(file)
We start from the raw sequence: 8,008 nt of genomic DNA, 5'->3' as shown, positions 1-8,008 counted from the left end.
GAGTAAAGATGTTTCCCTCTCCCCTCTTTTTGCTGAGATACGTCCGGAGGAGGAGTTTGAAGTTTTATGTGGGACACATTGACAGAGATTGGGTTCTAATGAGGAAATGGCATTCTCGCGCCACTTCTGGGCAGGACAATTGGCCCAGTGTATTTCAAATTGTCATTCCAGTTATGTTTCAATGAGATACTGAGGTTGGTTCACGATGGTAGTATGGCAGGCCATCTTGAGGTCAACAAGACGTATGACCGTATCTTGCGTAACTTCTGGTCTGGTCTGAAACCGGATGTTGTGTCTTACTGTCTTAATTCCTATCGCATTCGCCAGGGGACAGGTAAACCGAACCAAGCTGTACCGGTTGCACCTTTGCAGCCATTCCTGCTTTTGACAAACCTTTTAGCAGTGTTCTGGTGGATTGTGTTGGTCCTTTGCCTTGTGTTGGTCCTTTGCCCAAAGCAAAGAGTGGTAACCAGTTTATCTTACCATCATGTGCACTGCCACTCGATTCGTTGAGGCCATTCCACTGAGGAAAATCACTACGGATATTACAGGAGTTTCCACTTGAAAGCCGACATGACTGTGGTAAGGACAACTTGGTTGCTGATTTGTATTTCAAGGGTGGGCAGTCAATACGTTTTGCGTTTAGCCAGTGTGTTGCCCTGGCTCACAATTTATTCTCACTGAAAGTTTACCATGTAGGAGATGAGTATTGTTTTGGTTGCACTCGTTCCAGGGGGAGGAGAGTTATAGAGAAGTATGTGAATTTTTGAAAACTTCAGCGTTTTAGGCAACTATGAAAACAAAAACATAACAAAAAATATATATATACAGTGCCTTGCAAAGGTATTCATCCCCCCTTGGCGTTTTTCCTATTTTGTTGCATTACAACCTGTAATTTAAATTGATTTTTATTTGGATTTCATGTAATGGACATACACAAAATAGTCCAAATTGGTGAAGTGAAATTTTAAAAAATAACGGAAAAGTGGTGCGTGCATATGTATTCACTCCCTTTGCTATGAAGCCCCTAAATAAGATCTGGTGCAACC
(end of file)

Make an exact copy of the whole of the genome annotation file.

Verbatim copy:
We start from the raw sequence: 8,008 nt of genomic DNA, 5'->3' as shown, positions 1-8,008 counted from the left end.
GAGTAAAGATGTTTCCCTCTCCCCTCTTTTTGCTGAGATACGTCCGGAGGAGGAGTTTGAAGTTTTATGTGGGACACATTGACAGAGATTGGGTTCTAATGAGGAAATGGCATTCTCGCGCCACTTCTGGGCAGGACAATTGGCCCAGTGTATTTCAAATTGTCATTCCAGTTATGTTTCAATGAGATACTGAGGTTGGTTCACGATGGTAGTATGGCAGGCCATCTTGAGGTCAACAAGACGTATGACCGTATCTTGCGTAACTTCTGGTCTGGTCTGAAACCGGATGTTGTGTCTTACTGTCTTAATTCCTATCGCATTCGCCAGGGGACAGGTAAACCGAACCAAGCTGTACCGGTTGCACCTTTGCAGCCATTCCTGCTTTTGACAAACCTTTTAGCAGTGTTCTGGTGGATTGTGTTGGTCCTTTGCCTTGTGTTGGTCCTTTGCCCAAAGCAAAGAGTGGTAACCAGTTTATCTTACCATCATGTGCACTGCCACTCGATTCGTTGAGGCCATTCCACTGAGGAAAATCACTACGGATATTACAGGAGTTTCCACTTGAAAGCCGACATGACTGTGGTAAGGACAACTTGGTTGCTGATTTGTATTTCAAGGGTGGGCAGTCAATACGTTTTGCGTTTAGCCAGTGTGTTGCCCTGGCTCACAATTTATTCTCACTGAAAGTTTACCATGTAGGAGATGAGTATTGTTTTGGTTGCACTCGTTCCAGGGGGAGGAGAGTTATAGAGAAGTATGTGAATTTTTGAAAACTTCAGCGTTTTAGGCAACTATGAAAACAAAAACATAACAAAAAATATATATATACAGTGCCTTGCAAAGGTATTCATCCCCCCTTGGCGTTTTTCCTATTTTGTTGCATTACAACCTGTAATTTAAATTGATTTTTATTTGGATTTCATGTAATGGACATACACAAAATAGTCCAAATTGGTGAAGTGAAATTTTAAAAAATAACGGAAAAGTGGTGCGTGCATATGTATTCACTCCCTTTGCTATGAAGCCCCTAAATAAGATCTGGTGCAACC